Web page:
What you want to do is reduce the shoes’ exposure to harmful elements, by uing the appropriate shoes which includes upper materials and soling materials suitable for specific conditions. Such as environments of varied PH (Acids & Alkalis) levels for both the sole and upper, oil resistant soles, appropriate design of uppers and its materials for particular wear like special leathers, protective overlays, waterproof membranes, heat resistant soles and materials, special designs and materials for climbing poles, trees, etc. You can also limit spreading exposure across multiple pairs
Let’s take a closer look at each method.
Limit Wear and (Especially) Tear
The first approach to extending the life of your work shoes involves not wearing them, or being careful about what you do when you wear them. To begin with, you should only wear work boots for work purposes, changing out of them immediately when you leave your job site to prevent worn out work boots.
This also involves common sense solutions, like trying your best to avoid hazards that could harm your shoes (or feet!), like sharp or heavy objects, unnecessary contact with chemicals, etc.
Beyond limiting the amount of time you spend in your boots, you can also make all the time spent in them as safe as possible. For instance, you can apply products that protect against the elements, like snow sealant, or special reparative treatments like toe protection kits. If your boots have experienced wear tear, learn how to restore leather boots.
Use Two or More Pairs in Rotation
Another approach that compounds with the one above is actually applying it across multiple pairs of boots. Using more than one good pair of boots in rotation helps to minimize each’s exposure to harmful elements. This keeps all of your pairs safer (and fresher) for longer, since effects from a day’s wear on boots compound with immediate reuse the next day before they air out.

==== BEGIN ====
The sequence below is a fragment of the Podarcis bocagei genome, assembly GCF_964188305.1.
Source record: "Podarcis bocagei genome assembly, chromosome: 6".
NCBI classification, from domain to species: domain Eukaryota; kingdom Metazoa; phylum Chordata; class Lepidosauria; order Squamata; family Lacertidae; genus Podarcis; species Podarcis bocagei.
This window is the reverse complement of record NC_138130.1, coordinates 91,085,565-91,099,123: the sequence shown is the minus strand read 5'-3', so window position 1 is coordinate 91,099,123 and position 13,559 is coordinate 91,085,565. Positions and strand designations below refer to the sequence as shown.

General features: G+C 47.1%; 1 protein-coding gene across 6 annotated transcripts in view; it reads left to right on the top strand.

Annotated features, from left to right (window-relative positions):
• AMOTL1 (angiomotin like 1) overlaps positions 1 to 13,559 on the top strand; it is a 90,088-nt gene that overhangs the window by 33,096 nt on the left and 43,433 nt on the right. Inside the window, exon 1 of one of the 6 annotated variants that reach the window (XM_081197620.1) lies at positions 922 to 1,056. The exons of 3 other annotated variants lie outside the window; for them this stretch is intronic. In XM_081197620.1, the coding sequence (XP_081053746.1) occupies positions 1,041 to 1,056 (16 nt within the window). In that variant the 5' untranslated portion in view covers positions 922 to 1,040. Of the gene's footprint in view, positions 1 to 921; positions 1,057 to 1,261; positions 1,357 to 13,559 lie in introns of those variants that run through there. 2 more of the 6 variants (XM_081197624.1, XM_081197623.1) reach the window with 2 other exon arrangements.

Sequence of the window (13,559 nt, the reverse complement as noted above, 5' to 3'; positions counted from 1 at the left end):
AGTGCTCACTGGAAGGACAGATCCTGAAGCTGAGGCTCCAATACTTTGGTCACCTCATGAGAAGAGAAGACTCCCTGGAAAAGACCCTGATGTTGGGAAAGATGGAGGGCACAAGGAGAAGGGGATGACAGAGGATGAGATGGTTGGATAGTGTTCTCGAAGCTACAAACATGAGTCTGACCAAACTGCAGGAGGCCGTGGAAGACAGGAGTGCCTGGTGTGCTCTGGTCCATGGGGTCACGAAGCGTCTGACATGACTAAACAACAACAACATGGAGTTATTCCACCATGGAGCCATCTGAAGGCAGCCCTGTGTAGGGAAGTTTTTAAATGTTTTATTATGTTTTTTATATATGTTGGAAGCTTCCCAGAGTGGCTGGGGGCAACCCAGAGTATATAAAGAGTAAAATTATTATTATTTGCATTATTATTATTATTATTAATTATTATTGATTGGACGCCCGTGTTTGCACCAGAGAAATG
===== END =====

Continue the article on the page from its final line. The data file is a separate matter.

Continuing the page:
This is also a more economical approach, although that might seem counterintuitive.
For example, imagine buying one pair and wearing them every day. Chances are, they will last you about 6~ months, at which point you’ll need new ones. But if you had bought 2 pairs at the outset and rotated them, each of them would have lasted longer than 6 months.
Replace Your Work Shoes at Boot World
The best place to find your replacement boots, or even the tools to extend the life of your existing ones, is right here at Boot World. We carry work and safety shoes of every kind, across all of your favorite brands, as well as boot care products for all your shoes. Plus, our regular and discounted prices can’t be beat, and we offer free shipping on orders over $100.
Get your new favorite work shoes, or repair your current pair at Boot World!Sources:
- Hix Magazine. How Often Should you Replace Work Shoes? (spot the signs…).
- Safgard. When Should You Replace Your Safety Shoes?
- Work Authority. When Do you Need to Replace Safety Footwear?